relaxing studentClassical Academic Press (of which I am a part) has launched a new online academy called Schole Academy.  Naturally, some want to know what schole means, and sense it has something to do with school.  Well it does and it doesn’t, it turns out.  Here is the first essay of three on the recovery of schole in education.


My friend and colleague Andrew Kern (of the Circe Institute) once hosted a conference with the theme “A Contemplation of Rest.”  This was several years ago, but Andrew deserves credit for raising the banner of a problem we all know something about: Modern education is an education in anxiety.  Modern administrators, teachers, parents and students are frenzied and frenetic.  Students rush to classes (at the sound of bells), often eight classes a day, then run to practices, music lessons and other activities.  Then a night of homework when they try to manage assignments for their eight classes for which they receive numerical assessments, often on a weekly basis.  Most students by junior high fall into the all too familiar cram-pass-forget cycle of “learning” that has afflicted almost all of us during our own education.   We have all taken courses, the content of which faded into oblivion just a few months (or weeks) after we completed them.  Some of us can barely recall if we even took a course in say, American history or British literature.


Well the good news is that for about thirty years there has been a steady push against this kind of frenetic, ephemeral education and a curious inquiry into the kind of education that preceded this unsettling schooling that dominates America.  What came before it was the so-called classical model, itself multi-faceted but still a coherent, integrated approach to education that while rigorous, was slower and more contemplative.  The classical tradition of education was (and is) many things woven together: a curriculum (including the seven liberal arts), a community (yes it does take a village) and a pedagogy (from chanting in younger grades to Socratic discussion in older ones).  It is a large tradition and I can heartily recommend that readers consult the new book by Kevin Clark and Ravi Jain, The Liberal Arts Tradition: A Philosophy of Christian Classical Education.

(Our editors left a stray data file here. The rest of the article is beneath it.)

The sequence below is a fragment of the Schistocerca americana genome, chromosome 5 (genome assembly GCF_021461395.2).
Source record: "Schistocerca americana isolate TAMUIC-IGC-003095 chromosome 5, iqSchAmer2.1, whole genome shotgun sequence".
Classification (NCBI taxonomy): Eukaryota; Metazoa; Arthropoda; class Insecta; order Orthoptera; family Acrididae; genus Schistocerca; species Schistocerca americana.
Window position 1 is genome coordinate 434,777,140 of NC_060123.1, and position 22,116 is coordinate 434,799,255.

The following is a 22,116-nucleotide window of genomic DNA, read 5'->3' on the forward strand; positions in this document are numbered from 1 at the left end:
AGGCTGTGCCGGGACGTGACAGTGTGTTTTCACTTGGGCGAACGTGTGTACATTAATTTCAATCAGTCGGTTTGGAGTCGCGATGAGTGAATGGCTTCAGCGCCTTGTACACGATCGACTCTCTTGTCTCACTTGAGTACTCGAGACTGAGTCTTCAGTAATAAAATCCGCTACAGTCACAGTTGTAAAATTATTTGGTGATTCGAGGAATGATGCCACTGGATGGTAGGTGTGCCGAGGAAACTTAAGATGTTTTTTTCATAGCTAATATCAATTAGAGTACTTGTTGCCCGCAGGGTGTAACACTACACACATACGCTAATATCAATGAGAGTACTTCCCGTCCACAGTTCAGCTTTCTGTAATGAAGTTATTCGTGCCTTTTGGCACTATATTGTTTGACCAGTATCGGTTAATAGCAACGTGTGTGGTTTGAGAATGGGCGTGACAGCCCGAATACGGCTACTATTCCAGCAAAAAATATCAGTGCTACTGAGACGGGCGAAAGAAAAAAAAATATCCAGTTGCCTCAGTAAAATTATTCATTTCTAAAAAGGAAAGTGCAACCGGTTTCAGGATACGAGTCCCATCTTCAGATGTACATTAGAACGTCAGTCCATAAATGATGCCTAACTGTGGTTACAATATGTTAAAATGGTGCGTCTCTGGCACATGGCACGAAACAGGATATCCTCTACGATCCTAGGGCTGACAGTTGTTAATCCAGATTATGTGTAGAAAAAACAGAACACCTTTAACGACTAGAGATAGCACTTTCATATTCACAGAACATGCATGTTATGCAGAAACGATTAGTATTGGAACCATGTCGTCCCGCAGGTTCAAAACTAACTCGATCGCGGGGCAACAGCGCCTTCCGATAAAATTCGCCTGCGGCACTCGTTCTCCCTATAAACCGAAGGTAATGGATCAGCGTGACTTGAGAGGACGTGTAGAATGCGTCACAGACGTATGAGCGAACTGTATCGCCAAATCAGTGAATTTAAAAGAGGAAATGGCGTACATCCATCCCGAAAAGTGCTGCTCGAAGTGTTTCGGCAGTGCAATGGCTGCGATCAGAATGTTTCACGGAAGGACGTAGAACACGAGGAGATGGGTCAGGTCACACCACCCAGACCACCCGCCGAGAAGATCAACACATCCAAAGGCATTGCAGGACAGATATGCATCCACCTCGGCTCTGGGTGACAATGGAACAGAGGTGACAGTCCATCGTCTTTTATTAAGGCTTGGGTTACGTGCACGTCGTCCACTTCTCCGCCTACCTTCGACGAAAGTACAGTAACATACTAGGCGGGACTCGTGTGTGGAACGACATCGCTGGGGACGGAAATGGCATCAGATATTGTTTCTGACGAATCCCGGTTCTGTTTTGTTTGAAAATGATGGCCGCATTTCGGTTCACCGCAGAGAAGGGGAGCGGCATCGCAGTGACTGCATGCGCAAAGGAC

However, an important part of the tradition is contemplation itself.  It would not have been conceivable to our forebears to consider a daily schedule of eight different classes, nor even the prospect of choosing a “major” field of study until the liberal arts were mastered.  There were no majors in college until about the mid-1800s.  Education in the classical tradition was rigorous, but it was slower, and focused on fewer arts at a time to ensure mastery and permanent learning.  There was no “gaming the system” or the test; students were taught by masters who got to decide when a student was ready to proceed to further study.  Teachers were expected to be masters who could be trusted to teach (because they were masters)—not functionaries of a system that forces all teachers to use the same techniques at the same time and verify their compliance by machine-readable multiple choice instruments.


Contemplation—do we even know what it is?  And once we recover an intellectual grasp of it, do we know how to engage in it?  Can we even slow down enough to read a long poem without getting distracted and fidgety?  Have we become trained and habituated to constantly move, shift and flux—in body and mind?


The Greek word for leisure is schole (skoh-LAY).  It does not mean leisure in the American sense of relaxing on a vacation at the beach.  It means rather “restful learning” that comes from discussion, conversation and reflection among good friends.  For the Greeks, this was the noble thing—one of the highest activities of human existence.  The Greeks had another word for that kind of work that we all must do to earn our bread: ascholiaAscholia means that necessary activity that keeps you from schole.  Now wage-earning is a fine and noble thing in its own right, properly conceived.  But do you see that schole is a higher thing still?  Until we do, we won’t have it because we won’t want it.  The classical tradition esteemed it and sought and so should we.

I close with an irony.  Yes, we do derive our word “school” from schole.  Schole moved into the Latin as schola (with some change of meaning) and then into German as schule and English as “school.” By the time we get to English, the restful connotation of schole has vanished.  We can hope, however, that the renewal of classical education will put the schole back into school.


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